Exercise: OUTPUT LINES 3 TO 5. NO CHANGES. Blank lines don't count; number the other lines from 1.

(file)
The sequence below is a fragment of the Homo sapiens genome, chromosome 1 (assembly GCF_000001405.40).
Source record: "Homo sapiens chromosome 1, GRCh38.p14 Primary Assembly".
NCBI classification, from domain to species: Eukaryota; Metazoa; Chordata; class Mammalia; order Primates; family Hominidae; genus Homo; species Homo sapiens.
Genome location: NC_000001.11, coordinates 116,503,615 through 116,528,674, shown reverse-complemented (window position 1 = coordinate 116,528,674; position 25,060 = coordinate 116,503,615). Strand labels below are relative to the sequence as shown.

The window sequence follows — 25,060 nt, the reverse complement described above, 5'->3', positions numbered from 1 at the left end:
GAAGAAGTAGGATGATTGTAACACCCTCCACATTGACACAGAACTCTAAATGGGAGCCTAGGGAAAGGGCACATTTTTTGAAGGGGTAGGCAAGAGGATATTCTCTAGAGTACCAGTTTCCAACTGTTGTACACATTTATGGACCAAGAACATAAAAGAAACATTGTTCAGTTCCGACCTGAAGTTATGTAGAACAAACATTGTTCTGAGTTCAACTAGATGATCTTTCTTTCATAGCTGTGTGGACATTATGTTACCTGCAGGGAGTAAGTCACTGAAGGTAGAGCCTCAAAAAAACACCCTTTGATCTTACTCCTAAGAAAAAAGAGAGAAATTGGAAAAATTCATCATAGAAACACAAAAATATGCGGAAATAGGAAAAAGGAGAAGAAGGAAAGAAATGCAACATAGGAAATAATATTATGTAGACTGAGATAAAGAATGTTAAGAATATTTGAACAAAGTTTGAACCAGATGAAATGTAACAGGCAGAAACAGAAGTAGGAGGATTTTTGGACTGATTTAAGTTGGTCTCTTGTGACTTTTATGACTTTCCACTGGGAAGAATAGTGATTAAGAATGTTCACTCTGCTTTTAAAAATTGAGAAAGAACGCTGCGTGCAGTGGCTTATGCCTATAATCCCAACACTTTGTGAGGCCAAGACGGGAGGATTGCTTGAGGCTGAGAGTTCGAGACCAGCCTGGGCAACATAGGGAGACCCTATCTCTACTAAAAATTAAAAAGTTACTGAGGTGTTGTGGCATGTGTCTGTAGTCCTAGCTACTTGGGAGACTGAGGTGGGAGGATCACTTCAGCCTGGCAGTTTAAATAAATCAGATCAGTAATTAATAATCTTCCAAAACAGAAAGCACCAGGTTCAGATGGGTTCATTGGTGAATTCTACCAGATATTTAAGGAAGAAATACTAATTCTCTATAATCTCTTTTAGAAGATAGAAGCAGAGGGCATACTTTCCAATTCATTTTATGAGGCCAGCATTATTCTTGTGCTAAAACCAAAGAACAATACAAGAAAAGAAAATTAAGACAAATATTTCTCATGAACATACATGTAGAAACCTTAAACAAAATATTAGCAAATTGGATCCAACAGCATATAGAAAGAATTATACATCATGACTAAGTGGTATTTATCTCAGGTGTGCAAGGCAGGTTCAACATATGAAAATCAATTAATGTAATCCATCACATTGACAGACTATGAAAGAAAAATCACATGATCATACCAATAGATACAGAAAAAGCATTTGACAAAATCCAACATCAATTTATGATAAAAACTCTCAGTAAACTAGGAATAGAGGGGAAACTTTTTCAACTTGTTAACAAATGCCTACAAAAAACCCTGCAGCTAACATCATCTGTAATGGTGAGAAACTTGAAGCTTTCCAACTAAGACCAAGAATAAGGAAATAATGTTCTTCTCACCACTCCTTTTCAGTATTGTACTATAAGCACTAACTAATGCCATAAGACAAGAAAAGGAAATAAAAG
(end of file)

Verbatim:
NCBI classification, from domain to species: Eukaryota; Metazoa; Chordata; class Mammalia; order Primates; family Hominidae; genus Homo; species Homo sapiens.
Genome location: NC_000001.11, coordinates 116,503,615 through 116,528,674, shown reverse-complemented (window position 1 = coordinate 116,528,674; position 25,060 = coordinate 116,503,615). Strand labels below are relative to the sequence as shown.

The window sequence follows — 25,060 nt, the reverse complement described above, 5'->3', positions numbered from 1 at the left end: